In days of yore, before the arrival of the railway, people generally did not travel more than a few miles from their home. Thus they tended to marry their neighbours who also happened to be their cousins. This was especially true in small rural communities, which, lets face it was what most of Europe was until the Industrial Revolution. The wealthier classes however, went further afield in search of their spouses. Because of their wealth, they were able to have a wider circle of acquaintances.

    Inevitably there was a degree of inbreeding in both rich and poor communities. However, unless it was very close and very sustained, the negative consequences were often outweighed by the positive ones. There is plenty of evidence that shows that marrying one’s cousin can have a beneficial effect. There is an article here on the subject. http://discovermagazine.com/2003/aug/featkiss

    As it states, the Rothschild family has been inbreeding for generations, with out obvious ill-effects and plenty of benefits. Of the 21 marriages involving descendants of Mayer Rothschild between the years 1824 and 1877, no fewer than 15 were between his direct descendants. (Niall Fergusin, The Ascent of Money). The Du Pont family (American chemical dynasty) also tended to marry cousins with the same positive results. Darwin himself, married his first cousin. In nature, animals often breed with fist and second cousins.

  7. Sipu
    March 25, 2010 at 4:16 pm

    Sorry that should be ‘blaming the habit FOR genetic disabilities’.

  8. sheona
    March 25, 2010 at 4:26 pm

    Thanks for another marvellous blog, Boadicea. I read somewhere that the tendency to depression came through Juana’s grandmother, Isabella’s own mother. Something that can never be proved.

  9. tocino
    March 25, 2010 at 4:40 pm

    Boa,

    A really interesting blog, thank you for taking the time to write it and publish it here. Looking forward to the next one.

    CO,

    Thanks for the laugh.

    Sipu,

    The words of the song “you daddy s not your daddy, but your daddy don’t know” could well have played a part in the strengthening of the family gene pool?

  10. Janus
    March 25, 2010 at 4:47 pm

    Brendano :

    Very interesting, though very long for a single blog.

    Brendan, still casting your pearls, I see.

  11. Janus
    March 25, 2010 at 4:48 pm

    Sipu, not sure what the your point is with this: “In nature, animals often breed with fist and second cousins”.

  12. Sipu
    March 25, 2010 at 5:14 pm

    Janus, my point is that nature is pretty good at providing solutions to overcome potential problems. If breeding with a cousin was likely to cause severe birth defects, nature would find a way of preventing it from happening. I believe that we can gain a great deal by looking at nature for many explanations to human problems and their solutions. Despite our intellectual and cultural sophistication, we are still animals and we still have to follow natures laws of survival. There are many parallels between human and animal behaviour – in my opinion.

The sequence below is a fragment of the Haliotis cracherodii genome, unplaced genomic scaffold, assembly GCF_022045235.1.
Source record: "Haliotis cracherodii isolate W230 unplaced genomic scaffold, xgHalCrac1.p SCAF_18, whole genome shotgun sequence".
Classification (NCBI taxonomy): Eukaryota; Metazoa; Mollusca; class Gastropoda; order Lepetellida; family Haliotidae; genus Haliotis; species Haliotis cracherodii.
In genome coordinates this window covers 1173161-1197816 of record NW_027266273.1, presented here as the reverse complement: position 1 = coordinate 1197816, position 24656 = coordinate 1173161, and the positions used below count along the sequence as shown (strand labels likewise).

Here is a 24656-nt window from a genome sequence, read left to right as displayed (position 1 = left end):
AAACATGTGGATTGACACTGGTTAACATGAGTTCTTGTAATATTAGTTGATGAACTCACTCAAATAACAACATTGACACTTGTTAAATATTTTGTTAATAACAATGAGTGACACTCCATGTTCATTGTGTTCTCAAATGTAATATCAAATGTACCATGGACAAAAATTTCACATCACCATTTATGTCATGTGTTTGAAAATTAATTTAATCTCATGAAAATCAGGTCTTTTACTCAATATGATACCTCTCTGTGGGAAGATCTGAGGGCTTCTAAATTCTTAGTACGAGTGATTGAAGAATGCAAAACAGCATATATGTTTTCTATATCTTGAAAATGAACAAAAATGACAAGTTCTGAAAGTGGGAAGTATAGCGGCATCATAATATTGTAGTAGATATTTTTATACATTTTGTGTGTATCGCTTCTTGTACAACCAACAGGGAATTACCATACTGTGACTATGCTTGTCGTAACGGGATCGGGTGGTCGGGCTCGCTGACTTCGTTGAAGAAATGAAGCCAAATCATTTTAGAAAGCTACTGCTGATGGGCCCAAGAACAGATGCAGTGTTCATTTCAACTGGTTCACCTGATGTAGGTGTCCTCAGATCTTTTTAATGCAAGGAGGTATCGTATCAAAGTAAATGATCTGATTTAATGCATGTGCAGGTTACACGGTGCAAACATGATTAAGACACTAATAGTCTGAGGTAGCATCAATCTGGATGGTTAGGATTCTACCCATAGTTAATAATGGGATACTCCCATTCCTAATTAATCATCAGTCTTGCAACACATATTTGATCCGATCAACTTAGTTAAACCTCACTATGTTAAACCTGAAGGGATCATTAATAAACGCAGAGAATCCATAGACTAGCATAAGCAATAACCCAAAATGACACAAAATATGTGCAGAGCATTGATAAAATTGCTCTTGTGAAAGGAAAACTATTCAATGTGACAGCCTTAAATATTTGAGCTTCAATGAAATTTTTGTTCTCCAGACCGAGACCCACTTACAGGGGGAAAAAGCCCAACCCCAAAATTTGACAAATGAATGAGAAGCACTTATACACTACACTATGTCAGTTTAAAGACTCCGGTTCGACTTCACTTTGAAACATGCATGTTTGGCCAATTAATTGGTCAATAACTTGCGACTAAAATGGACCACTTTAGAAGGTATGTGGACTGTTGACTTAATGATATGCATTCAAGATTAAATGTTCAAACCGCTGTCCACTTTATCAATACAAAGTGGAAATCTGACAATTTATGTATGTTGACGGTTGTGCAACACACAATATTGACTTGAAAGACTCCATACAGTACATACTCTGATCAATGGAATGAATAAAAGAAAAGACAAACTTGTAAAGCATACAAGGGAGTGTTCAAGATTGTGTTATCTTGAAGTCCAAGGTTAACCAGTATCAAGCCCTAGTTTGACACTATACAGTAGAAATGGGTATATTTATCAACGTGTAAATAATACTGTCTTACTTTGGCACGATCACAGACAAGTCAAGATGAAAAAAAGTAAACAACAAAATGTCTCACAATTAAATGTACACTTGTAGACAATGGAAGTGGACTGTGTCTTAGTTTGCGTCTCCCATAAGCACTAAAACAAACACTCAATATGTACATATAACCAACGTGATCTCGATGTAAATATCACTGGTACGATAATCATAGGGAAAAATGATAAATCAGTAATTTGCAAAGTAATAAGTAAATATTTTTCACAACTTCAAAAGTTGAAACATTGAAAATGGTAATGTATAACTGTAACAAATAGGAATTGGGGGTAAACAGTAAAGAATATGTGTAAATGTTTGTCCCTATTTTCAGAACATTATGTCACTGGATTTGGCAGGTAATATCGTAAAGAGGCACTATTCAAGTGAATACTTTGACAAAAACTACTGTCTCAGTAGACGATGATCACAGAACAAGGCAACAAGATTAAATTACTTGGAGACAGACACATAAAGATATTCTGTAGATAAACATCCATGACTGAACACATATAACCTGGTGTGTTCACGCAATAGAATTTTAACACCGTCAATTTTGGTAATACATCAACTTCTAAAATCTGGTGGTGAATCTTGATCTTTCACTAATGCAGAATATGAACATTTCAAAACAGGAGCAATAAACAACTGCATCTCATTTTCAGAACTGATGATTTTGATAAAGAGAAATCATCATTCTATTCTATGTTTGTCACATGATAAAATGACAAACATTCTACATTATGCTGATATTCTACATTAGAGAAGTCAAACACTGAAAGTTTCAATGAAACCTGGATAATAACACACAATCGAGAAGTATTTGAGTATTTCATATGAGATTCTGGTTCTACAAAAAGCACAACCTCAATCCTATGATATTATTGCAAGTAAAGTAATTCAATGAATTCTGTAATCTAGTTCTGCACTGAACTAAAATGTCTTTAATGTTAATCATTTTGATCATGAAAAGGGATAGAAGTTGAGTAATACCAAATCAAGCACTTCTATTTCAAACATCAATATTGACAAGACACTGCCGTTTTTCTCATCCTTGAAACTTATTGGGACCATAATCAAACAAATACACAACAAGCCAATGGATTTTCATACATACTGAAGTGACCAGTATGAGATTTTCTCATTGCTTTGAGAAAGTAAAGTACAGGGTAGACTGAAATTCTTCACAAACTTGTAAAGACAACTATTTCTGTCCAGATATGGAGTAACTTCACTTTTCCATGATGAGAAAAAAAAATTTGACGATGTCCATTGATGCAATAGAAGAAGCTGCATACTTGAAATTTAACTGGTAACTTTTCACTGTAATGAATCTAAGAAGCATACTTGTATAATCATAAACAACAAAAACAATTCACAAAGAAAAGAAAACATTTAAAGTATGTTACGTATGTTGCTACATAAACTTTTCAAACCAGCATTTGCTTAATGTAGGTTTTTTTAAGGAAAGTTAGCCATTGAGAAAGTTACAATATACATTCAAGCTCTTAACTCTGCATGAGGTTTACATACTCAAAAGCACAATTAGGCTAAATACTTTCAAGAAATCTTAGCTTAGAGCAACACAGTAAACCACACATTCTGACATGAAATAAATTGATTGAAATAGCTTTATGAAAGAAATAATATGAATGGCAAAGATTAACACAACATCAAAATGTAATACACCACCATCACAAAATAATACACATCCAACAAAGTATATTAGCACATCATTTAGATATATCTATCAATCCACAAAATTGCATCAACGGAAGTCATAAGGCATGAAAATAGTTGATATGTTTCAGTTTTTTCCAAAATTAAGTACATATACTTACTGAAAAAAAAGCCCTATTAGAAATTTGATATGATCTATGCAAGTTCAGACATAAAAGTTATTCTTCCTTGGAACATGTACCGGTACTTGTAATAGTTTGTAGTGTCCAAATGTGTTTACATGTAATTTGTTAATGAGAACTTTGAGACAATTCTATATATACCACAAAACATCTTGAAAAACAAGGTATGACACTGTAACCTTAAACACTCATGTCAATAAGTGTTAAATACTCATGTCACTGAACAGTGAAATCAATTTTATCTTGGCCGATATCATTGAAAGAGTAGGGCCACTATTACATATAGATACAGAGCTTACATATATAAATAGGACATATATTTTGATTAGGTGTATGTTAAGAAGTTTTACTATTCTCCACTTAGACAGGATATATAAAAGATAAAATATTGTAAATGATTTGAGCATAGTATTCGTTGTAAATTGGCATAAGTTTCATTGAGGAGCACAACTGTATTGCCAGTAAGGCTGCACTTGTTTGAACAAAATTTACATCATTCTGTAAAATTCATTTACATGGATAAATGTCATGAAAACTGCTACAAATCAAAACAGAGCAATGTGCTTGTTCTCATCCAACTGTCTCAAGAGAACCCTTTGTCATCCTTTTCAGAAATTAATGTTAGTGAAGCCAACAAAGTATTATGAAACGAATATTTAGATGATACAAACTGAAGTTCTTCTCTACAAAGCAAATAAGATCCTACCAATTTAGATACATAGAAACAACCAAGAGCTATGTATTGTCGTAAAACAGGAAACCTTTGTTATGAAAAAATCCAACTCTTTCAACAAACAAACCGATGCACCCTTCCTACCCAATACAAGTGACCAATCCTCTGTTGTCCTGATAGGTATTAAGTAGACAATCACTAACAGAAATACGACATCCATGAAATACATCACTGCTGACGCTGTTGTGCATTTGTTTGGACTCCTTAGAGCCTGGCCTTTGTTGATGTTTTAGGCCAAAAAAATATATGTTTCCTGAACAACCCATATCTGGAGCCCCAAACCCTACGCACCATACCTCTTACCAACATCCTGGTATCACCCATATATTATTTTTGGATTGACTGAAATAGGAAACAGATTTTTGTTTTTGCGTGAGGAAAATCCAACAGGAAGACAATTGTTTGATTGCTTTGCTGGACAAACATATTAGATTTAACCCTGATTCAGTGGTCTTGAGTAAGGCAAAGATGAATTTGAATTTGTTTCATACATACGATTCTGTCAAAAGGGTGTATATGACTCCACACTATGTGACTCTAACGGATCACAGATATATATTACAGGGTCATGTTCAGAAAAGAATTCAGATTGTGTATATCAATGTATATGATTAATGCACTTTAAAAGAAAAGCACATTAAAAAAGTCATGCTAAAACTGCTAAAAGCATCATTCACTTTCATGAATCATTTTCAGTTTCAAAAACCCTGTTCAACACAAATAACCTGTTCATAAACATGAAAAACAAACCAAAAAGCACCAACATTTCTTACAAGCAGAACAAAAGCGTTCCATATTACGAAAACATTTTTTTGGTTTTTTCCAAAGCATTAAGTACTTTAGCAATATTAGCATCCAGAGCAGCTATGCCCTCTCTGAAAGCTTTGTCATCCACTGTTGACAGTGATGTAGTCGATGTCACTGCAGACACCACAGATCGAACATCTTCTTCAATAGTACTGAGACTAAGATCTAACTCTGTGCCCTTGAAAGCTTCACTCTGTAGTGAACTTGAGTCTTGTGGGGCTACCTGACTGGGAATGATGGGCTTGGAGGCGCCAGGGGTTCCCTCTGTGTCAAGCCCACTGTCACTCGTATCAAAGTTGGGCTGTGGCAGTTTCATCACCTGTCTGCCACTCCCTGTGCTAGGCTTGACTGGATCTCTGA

13. Sipu
    March 25, 2010 at 5:17 pm

    Toncino, the song may have got it right, but the chances are daddy was cuckolded by his brother, or his dad!

  14. tocino
    March 25, 2010 at 5:27 pm

    Ah well Sipu, keep it in the family. I think that the pharaohs were well into incest?

  15. Sipu
    March 25, 2010 at 5:37 pm

    Vice is nice, but incest is best. Actually, there was and may still be a custom in the Manica people of Zimbabwe and Mozambique where following his son’s marriage, the father had first crack at the cherry, so to speak; a sort of ‘droit du père’. I don’t think Mozart ever wrote an opera about the custom though.

  16. O Zangado
    March 25, 2010 at 5:47 pm

    Boadicea – It is a period of history of which my knowledge is woefully inadequate. Thank you for this fascinating blog which has inspired me to read more. Keep ‘em coming and just ignore the self-appointed Irish mega-ego. Please do dob him in to Bearsy, though, and before he has his first cuppa. :-D

    OZ

  17. March 25, 2010 at 8:07 pm

    Boadicea: try as I might, I cannot come up with anything to refute your conclusions about the so called Madness of Juana, so I think your version is persuasive.

    I think it most likely that she was, how do you say this, stitched up! It was necessary, and expedient for her to be “mad”. If she was not so in the first place her long incarceration would possibly have made this true. Her daughter was shared much of this, I understand, which is interesting.

  18. March 25, 2010 at 8:29 pm

    PS: it is an exceedingly interesting and well-researched post.

  19. boadicea
    March 25, 2010 at 8:44 pm

    Wow! I’m stunned. I didn’t expect so many people to read this. Thank you and thank you for the comments.

    I did realise that it was rather longer than the normal post, and wasn’t entirely sure that too many people would be that interested… no insults to anyone’s attention span I assure you!

    I’m a bit limited on time this morning so I will have to return with answers to questions later.

    However, I will deal with one issue here and now. And that is that I will not under any circumstances tolerate any sniping remarks on my posts. Most especially I will not allow anyone to even suggest that another author would not be missed.